Elderly, frail and sedentary persons
Maintain physical capabilities require more than 1.2g of proteines/kg/day.
For frail elderly people, sufficient protein intake is essential. A team in Toulouse have found that 1.2 grams of protein per kilogramme of body weight ensures better physical strength in sedentary persons.
In elderly people, frailty is defined as a decline in functional ability, which leads to an increase in the risk of incapacity and dependence and by extension, of mortality. A link has already been established between protein intake and the risk of frailty. Assessing protein requirements for frail persons is essential to prevent muscle wasting and decline in functional ability. A team in Toulouse recently examined the issue. Their findings were published in French nutrition journal Cahiers de Nutrition et Diététique.
A survey of elderly persons living at home
Data was collected from 124 persons with an average age of 82 living at home and having been admitted as outpatients due to increasing frailty. Their eating habits of the previous three months were analysed (duration of meals, food consumed and portions). Their BMI was calculated and their physical ability assessed using the SPPB protocol, which combines results of gait speed over 4 metres, number of chair stands in 30 seconds and balance testing.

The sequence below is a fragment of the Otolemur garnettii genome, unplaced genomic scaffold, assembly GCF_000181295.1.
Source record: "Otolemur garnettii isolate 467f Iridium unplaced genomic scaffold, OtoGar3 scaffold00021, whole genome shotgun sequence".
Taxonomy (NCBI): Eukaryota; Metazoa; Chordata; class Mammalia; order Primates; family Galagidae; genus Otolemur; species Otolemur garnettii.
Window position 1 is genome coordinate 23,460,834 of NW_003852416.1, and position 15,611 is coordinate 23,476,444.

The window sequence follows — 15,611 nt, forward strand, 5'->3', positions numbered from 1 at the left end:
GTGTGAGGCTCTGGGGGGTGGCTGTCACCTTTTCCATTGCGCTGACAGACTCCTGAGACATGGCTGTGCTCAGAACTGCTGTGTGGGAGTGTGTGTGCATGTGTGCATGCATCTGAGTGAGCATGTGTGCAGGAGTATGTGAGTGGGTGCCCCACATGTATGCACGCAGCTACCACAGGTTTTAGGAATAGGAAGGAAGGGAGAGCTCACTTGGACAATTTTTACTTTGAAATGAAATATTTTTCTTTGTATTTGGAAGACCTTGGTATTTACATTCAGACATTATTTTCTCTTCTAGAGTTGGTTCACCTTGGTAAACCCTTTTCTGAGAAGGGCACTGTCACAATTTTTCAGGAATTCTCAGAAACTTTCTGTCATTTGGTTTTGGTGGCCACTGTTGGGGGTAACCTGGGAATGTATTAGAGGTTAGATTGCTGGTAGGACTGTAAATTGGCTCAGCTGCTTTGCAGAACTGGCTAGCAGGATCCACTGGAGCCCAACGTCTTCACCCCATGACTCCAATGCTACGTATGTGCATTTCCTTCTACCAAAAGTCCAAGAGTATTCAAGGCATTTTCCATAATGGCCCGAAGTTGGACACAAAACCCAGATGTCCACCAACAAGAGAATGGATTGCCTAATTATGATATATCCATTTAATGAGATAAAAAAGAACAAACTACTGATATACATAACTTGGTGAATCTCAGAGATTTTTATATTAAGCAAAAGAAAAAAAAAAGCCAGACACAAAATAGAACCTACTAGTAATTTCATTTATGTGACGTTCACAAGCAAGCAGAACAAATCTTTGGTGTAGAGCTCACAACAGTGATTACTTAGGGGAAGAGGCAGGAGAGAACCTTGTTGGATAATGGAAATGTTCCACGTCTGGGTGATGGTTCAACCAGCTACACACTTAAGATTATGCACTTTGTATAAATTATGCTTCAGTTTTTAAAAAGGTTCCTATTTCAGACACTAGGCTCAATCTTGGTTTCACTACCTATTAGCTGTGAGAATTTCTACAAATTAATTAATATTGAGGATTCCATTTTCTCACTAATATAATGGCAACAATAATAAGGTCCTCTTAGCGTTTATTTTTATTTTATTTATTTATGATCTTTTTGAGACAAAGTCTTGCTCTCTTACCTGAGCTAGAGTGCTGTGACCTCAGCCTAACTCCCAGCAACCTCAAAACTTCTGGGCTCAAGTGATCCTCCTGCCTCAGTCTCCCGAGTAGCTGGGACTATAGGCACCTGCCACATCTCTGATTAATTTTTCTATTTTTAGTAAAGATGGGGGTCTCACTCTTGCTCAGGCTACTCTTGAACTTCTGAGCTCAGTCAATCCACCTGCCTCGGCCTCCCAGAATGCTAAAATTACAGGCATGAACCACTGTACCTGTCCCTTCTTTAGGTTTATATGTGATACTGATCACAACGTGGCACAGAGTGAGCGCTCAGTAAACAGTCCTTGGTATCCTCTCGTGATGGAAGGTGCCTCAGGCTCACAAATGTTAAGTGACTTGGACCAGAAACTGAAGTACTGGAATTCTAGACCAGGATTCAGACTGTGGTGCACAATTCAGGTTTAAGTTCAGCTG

A vast majority of frail, sedentary, overweight patients
A large proportion of participants were classified as frail or pre-frail according to the Fried index. A decrease in physical ability was noted with an average gait speed of 0.9m/s and an average SPPB of 6/12. On average 6 comorbidities were detected, and as many courses of medical treatment. Some 30% of participants had a protein intake of less than 1g/kg/day and 28% only between 1 and 1.2g/kg/day making a total of 57% with protein intake below 1.2g/kg/day. Over 50% were classed as sedentary (less than 2 hours of light exercise per week) and 59% were overweight or obese.
Those who consumed less protein (<1g/kg/day) took more medicine and a larger proportion were obese (51% had a BMI of 30 or more) than those who consumed more than 1g/kg/day (10% were obese). Physical ability was linked to protein intake but only in sedentary participants: an intake of less than 1.2g of protein per kilogramme of body weight per day was linked to a faster gait (a gain of 0.15 metres per second) and almost two more SPPB points. In more active participants, no link was found. The authors conclude that regular exercise has a major influence on physical ability and that nutrition plays a secondary role in the link. Finally, in clinical practice, requirements are often adjusted for overweight or obese patients (when the lean mass is unknown) with an adjusted body weight. In this study, an adjusted body weight led to an underestimation of protein requirements.
– Lack of exercise and low protein intake are frequent in frail elderly persons,
– Intake of > 1.2g/kg/day is associated with better physical ability,
– For a low body weight, intake of 60g of protein per day is a minimum,
– Adjusted body weight should not be used on a BMI of over 25.
Protein intake and physical ability in frail elderly people. Gaëlle Soriano, Florence Rossi, Sandrine Sourdet. Cahiers de Nutrition et de Diététique, Volume 54, Issue 1, March 2019, Pages 61-68.